The release of Docker 1.13 is coming up quickly, here are the top 10 things we can expect to see when it comes out:
- Docker stacks is out of experimental
- Deploy stacks from a docker-compose file
- Secrets Management
- New ‘–attachable’ flag for swarm networks
- Plugins are out of experimental
- Docker daemon –experimental flag to enable experimental features
- service update –force
- New –port flag in docker service create
- Cache Layers When Building
- Other Noteworthy Improvements
Docker stacks is out of experimental
If you’ve been following the bleeding edge of docker
development you’ve probably heard about “.dab”
(distributed application bundle) files. These files
can be generated from a
docker-compose.yml file and
they can be given to a docker swarm as the definition
of one or more services. This is very handy for
automated deployments because it replaces the need
docker service create and
docker service update
commands to update the definition of the service.
For a better description on why docker stacks are great, read this.
With the release of docker 1.13 stacks are now out of experimental and can be used by everyone.
Deploy stacks from a docker-compose file
Up to now in order to be able to use the
docker stack deploy
commands the idea was that we first generate the
file from the
docker-compose.yml file. In docker 1.13
however, the intermediate step of generating the
.dab file from
docker-compose.yml file is no longer required, we can deploy from the
docker-compose.yml file directly. Here’s how it works:
$ docker stack deploy \ --compose-file ./docker-compose.yml \ mystack
That would create or update the services on the swarm with the same
specification as the
This allows us to save secrets into the swarm itself and then choose to give services access to certain secrets.
Four new commands have been added to the engine:
- docker secret create
- docker secret inspect
- docker secret ls
- docker secret rm
Here’s an example, first let’s put a secret into the swarm:
$ echo "my-sensitive-password" | docker secret create login-password
And then start a service with this secret:
$ docker service create \ --name myapp \ --secret login-password \ ubuntu
The secret will be mounted to a file at
inside the service container:
$ docker exec -it myapp cat /run/secrets/login-password my-sensitive-password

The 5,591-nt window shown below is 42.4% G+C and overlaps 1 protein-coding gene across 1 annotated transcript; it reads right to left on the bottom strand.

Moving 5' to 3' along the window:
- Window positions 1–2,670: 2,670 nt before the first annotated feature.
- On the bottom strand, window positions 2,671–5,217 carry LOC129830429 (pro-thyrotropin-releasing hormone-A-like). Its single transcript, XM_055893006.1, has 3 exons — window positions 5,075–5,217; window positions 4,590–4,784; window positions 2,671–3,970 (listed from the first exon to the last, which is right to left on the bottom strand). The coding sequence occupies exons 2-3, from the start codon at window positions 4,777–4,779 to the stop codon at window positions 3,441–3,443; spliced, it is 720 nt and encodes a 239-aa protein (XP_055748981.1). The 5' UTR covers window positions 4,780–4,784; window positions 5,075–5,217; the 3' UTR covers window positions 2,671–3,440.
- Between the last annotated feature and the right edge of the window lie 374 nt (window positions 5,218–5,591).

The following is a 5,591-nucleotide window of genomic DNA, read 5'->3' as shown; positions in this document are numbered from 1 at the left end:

For now we can use this to provide secrets to services
at run-time, but only using docker services. If we run a
docker run we can’t take advantage of
secrets yet, although it’s being worked on so expect it
soon. In the same way, build-time secrets are not here yet
but on the way.
For more info check out the PR which added this.
New ‘–attachable’ flag for swarm networks
--attachable flag for
docker network create
will allow containers started
docker run to attach to swarm networks, so they
can communicate with the other services on the swarm
network. Previously this was not possible, so this will
be very handy for one-off jobs which need to communicate
with swarm services, for example for backups or just
Here’s how it’s used:
$ docker network create \ --driver overlay \ --attachable \ my-attachable-network
Then you can connect to this network with a container started
$ docker run --rm -it \ --net my-attachable-network \ ping google.com
The original PR which introduced this is here.
Plugins are out of experimental
Docker plugins were experimental in previous versions, in docker 1.13 they’ve been promoted out of experimental and are available to everyone.
You can find more info on plugins here.
Docker daemon –experimental flag to enable experimental features
Now the experimental features ship in the same binary
as the stable features. Before now we had to download a
different binary to enable the experimental features,
now we just need to add the
to the docker daemon when it is started.
The PR which introduced this change is here.
service update –force